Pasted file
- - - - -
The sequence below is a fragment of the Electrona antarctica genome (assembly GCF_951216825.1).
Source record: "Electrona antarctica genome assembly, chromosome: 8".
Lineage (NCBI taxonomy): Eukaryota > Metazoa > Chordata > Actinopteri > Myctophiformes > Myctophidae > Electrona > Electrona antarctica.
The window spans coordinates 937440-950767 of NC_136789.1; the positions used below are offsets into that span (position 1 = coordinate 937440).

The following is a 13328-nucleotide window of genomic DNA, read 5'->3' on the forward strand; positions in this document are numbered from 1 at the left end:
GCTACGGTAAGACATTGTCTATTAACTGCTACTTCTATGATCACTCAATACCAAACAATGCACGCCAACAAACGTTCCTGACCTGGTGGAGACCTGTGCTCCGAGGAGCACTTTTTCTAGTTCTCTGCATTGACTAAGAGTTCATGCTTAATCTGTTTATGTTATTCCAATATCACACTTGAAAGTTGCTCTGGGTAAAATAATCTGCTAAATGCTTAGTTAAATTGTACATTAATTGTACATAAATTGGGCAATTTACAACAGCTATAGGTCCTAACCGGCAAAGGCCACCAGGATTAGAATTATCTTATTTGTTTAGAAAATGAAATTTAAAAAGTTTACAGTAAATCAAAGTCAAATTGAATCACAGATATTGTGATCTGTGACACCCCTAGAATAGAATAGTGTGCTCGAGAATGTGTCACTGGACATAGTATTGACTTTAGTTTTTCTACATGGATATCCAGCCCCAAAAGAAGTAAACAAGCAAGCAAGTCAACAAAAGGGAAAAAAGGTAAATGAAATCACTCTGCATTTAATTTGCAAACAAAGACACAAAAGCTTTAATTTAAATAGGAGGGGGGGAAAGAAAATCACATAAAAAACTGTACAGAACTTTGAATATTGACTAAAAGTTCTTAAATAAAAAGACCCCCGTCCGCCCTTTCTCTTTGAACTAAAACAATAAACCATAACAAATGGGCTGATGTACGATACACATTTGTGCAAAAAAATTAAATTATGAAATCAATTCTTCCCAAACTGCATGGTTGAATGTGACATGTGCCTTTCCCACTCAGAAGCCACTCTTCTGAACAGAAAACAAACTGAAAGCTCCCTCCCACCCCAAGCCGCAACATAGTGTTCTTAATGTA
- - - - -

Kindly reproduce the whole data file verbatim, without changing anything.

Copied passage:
The sequence below is a fragment of the Electrona antarctica genome (assembly GCF_951216825.1).
Source record: "Electrona antarctica genome assembly, chromosome: 8".
Lineage (NCBI taxonomy): Eukaryota > Metazoa > Chordata > Actinopteri > Myctophiformes > Myctophidae > Electrona > Electrona antarctica.
The window spans coordinates 937440-950767 of NC_136789.1; the positions used below are offsets into that span (position 1 = coordinate 937440).

The following is a 13328-nucleotide window of genomic DNA, read 5'->3' on the forward strand; positions in this document are numbered from 1 at the left end:
GCTACGGTAAGACATTGTCTATTAACTGCTACTTCTATGATCACTCAATACCAAACAATGCACGCCAACAAACGTTCCTGACCTGGTGGAGACCTGTGCTCCGAGGAGCACTTTTTCTAGTTCTCTGCATTGACTAAGAGTTCATGCTTAATCTGTTTATGTTATTCCAATATCACACTTGAAAGTTGCTCTGGGTAAAATAATCTGCTAAATGCTTAGTTAAATTGTACATTAATTGTACATAAATTGGGCAATTTACAACAGCTATAGGTCCTAACCGGCAAAGGCCACCAGGATTAGAATTATCTTATTTGTTTAGAAAATGAAATTTAAAAAGTTTACAGTAAATCAAAGTCAAATTGAATCACAGATATTGTGATCTGTGACACCCCTAGAATAGAATAGTGTGCTCGAGAATGTGTCACTGGACATAGTATTGACTTTAGTTTTTCTACATGGATATCCAGCCCCAAAAGAAGTAAACAAGCAAGCAAGTCAACAAAAGGGAAAAAAGGTAAATGAAATCACTCTGCATTTAATTTGCAAACAAAGACACAAAAGCTTTAATTTAAATAGGAGGGGGGGAAAGAAAATCACATAAAAAACTGTACAGAACTTTGAATATTGACTAAAAGTTCTTAAATAAAAAGACCCCCGTCCGCCCTTTCTCTTTGAACTAAAACAATAAACCATAACAAATGGGCTGATGTACGATACACATTTGTGCAAAAAAATTAAATTATGAAATCAATTCTTCCCAAACTGCATGGTTGAATGTGACATGTGCCTTTCCCACTCAGAAGCCACTCTTCTGAACAGAAAACAAACTGAAAGCTCCCTCCCACCCCAAGCCGCAACATAGTGTTCTTAATGTA